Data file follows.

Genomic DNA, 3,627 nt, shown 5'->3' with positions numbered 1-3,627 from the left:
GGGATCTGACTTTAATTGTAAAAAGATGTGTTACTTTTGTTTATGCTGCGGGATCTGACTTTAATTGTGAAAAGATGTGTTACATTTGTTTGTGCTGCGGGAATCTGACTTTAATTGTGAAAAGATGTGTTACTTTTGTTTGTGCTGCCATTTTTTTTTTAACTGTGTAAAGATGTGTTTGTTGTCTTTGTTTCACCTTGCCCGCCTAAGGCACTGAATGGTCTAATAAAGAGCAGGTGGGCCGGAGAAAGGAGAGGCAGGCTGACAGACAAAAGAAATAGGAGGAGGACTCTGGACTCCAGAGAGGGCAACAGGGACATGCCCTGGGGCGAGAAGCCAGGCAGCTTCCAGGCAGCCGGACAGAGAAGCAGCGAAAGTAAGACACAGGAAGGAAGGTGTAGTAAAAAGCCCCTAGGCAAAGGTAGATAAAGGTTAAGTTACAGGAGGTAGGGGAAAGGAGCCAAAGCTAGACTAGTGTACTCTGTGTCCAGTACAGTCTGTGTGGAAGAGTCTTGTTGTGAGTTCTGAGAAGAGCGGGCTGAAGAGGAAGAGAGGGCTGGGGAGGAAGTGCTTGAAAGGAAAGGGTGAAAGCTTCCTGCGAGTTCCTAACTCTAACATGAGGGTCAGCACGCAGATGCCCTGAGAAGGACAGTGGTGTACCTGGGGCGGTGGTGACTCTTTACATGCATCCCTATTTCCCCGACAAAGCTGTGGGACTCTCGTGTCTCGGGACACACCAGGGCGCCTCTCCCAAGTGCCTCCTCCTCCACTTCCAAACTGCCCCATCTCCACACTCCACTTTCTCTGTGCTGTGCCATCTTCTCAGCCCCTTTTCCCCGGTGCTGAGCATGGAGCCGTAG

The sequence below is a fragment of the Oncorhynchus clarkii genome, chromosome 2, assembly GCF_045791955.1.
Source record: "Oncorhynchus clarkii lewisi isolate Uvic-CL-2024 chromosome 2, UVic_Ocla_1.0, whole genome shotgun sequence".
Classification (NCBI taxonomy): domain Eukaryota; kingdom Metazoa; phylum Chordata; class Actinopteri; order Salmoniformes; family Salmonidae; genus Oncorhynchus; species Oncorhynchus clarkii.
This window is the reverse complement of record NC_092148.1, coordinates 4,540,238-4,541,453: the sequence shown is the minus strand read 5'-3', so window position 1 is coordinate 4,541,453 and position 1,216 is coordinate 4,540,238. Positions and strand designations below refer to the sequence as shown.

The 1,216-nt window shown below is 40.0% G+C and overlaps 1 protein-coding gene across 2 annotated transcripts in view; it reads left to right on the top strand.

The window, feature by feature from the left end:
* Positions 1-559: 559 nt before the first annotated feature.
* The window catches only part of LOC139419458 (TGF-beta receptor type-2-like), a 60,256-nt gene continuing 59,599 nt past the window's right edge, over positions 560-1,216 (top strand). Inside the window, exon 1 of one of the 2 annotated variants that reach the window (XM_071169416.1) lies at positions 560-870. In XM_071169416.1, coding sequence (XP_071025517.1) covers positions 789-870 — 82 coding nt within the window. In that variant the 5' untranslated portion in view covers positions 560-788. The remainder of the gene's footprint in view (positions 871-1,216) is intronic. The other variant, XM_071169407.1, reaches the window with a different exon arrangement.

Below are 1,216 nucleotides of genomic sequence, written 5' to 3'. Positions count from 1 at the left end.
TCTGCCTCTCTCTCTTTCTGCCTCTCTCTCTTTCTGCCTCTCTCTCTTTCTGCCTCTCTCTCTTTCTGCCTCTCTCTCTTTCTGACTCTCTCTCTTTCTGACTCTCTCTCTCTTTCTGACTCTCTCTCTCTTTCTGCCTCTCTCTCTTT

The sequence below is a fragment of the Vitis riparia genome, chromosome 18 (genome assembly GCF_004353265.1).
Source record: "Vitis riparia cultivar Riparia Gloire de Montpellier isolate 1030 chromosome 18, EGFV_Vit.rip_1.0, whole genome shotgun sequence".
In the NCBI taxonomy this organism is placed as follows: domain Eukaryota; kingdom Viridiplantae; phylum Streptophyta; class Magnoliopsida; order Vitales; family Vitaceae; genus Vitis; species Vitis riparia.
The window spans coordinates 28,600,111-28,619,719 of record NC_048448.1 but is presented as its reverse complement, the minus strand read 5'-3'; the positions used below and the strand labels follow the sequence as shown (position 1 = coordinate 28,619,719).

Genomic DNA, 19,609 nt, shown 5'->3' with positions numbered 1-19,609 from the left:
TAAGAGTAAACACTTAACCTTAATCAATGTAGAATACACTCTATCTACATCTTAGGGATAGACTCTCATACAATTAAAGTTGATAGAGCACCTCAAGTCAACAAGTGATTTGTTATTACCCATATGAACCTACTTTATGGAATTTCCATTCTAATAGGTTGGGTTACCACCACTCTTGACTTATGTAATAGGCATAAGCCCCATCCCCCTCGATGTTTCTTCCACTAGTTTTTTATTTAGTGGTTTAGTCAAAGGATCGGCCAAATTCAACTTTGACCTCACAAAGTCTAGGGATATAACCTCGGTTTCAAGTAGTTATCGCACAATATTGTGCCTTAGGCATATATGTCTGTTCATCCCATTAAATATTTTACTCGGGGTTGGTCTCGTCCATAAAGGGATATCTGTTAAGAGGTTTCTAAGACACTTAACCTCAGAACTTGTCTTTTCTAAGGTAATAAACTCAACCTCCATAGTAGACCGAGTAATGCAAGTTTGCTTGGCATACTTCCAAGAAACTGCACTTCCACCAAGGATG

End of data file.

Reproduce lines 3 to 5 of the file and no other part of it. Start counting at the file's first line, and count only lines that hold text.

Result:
The sequence below is a fragment of the Oncorhynchus clarkii genome, chromosome 2, assembly GCF_045791955.1.
Source record: "Oncorhynchus clarkii lewisi isolate Uvic-CL-2024 chromosome 2, UVic_Ocla_1.0, whole genome shotgun sequence".
Classification (NCBI taxonomy): domain Eukaryota; kingdom Metazoa; phylum Chordata; class Actinopteri; order Salmoniformes; family Salmonidae; genus Oncorhynchus; species Oncorhynchus clarkii.